Welcome back to Misan[trope]y Movie Blog, and the continuing two week spotlight on writer/director Stuart Gordon. Next up is “King of the Ants,” Gordon’s take on the crime thriller genre.
“King of the Ants” is based on a novel by Charlie Higson, who also adapted it into the screenplay used for this film. The novel has a 3.87/5 star rating on GoodReads.com, which is generally pretty solid score. It was his first novel, of which he has currently written over 15, and is rapidly pushing 20.
The cinematography on “King of the Ants” was provided by Mac Ahlberg, one of Stuart Gordon’s most steadfast collaborators, and a man who Gordon affectionately referred to as “The Professor” since their first project together on “Re-Animator.” “King of the Ants” would be their last work together, as Ahlberg would pass away in 2012 at the age of 81.
“King of the Ants” was produced and released by The Asylum, a production company that is now best known for the “Sharknado” films and a long series of “mockbusters,” made to imitate larger-budget contemporary blockbusters to leech off of their secondary market sales. However, back in 2003 The Asylum was a pretty typical b-movie studio, years before they made their name with CGI monster movies and legally dubious imitation flicks.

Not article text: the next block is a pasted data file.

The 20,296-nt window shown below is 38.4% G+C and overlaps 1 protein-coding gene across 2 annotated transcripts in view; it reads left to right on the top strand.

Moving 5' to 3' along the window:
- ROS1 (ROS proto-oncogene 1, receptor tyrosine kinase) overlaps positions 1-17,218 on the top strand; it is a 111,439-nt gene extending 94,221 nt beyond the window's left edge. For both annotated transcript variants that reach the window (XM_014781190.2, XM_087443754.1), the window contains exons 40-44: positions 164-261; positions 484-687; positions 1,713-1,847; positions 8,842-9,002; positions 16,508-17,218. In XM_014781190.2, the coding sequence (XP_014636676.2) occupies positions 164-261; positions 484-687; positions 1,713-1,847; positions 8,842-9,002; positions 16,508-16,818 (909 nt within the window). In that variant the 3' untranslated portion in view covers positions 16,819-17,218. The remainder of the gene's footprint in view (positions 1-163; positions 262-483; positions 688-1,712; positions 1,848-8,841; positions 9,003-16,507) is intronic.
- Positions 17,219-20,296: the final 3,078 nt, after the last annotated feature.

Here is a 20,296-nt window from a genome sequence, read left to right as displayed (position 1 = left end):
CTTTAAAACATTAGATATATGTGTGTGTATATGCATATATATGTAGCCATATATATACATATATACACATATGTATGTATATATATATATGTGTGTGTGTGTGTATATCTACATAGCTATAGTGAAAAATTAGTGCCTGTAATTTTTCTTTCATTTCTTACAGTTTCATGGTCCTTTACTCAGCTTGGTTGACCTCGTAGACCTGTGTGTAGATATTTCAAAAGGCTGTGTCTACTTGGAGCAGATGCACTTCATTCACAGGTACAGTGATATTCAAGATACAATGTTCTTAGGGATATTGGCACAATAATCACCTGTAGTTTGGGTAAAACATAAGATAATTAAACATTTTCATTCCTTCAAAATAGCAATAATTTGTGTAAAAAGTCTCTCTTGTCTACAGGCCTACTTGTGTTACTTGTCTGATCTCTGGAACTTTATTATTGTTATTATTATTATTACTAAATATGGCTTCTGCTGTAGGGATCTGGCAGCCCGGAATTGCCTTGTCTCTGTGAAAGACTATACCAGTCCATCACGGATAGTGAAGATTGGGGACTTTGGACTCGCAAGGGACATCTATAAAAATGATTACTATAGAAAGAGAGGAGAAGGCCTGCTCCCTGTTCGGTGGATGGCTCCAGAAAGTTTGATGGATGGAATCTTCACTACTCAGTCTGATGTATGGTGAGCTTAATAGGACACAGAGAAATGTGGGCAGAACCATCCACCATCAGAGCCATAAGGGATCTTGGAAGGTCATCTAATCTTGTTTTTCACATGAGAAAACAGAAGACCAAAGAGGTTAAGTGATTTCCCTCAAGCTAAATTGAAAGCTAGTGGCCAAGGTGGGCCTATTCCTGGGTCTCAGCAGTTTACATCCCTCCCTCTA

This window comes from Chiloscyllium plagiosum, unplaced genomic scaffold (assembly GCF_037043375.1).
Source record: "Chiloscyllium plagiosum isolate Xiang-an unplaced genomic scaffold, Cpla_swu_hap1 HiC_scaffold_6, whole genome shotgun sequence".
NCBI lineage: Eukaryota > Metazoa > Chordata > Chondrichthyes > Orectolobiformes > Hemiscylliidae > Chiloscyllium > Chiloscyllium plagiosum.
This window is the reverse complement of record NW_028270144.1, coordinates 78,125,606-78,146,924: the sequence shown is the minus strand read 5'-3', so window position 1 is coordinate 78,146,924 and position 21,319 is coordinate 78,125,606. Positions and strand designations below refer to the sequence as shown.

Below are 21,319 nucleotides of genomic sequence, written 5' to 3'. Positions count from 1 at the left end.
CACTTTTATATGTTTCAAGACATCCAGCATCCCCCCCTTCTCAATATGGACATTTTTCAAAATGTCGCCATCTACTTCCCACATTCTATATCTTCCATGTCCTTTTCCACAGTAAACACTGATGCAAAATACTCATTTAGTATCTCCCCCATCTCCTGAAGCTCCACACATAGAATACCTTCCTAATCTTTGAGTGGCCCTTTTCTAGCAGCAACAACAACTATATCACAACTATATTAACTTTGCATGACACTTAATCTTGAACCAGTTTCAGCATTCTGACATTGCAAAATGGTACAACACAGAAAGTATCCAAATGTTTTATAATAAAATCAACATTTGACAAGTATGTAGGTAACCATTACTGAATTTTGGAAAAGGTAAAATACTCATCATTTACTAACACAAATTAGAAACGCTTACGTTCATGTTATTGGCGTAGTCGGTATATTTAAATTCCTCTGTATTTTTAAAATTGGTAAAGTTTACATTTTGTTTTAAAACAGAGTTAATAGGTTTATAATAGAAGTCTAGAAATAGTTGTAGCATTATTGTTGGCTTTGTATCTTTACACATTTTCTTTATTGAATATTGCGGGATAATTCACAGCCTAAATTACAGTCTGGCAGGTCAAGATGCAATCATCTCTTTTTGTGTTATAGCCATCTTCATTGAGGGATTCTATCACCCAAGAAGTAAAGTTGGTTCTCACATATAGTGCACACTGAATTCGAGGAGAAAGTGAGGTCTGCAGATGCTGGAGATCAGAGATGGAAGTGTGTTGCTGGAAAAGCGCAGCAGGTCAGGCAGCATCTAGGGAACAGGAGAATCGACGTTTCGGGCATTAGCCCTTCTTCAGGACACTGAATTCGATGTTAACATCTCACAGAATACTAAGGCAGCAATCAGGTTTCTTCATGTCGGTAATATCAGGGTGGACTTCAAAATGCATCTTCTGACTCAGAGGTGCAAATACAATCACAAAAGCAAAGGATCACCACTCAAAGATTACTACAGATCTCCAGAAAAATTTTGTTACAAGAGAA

The music in “King of the Ants” is provided by Bobby Johnston, who also worked on “Edmond” and “Stuck” for Stuart Gordon, making him one of the most consistent elements in Gordon’s more recent film efforts.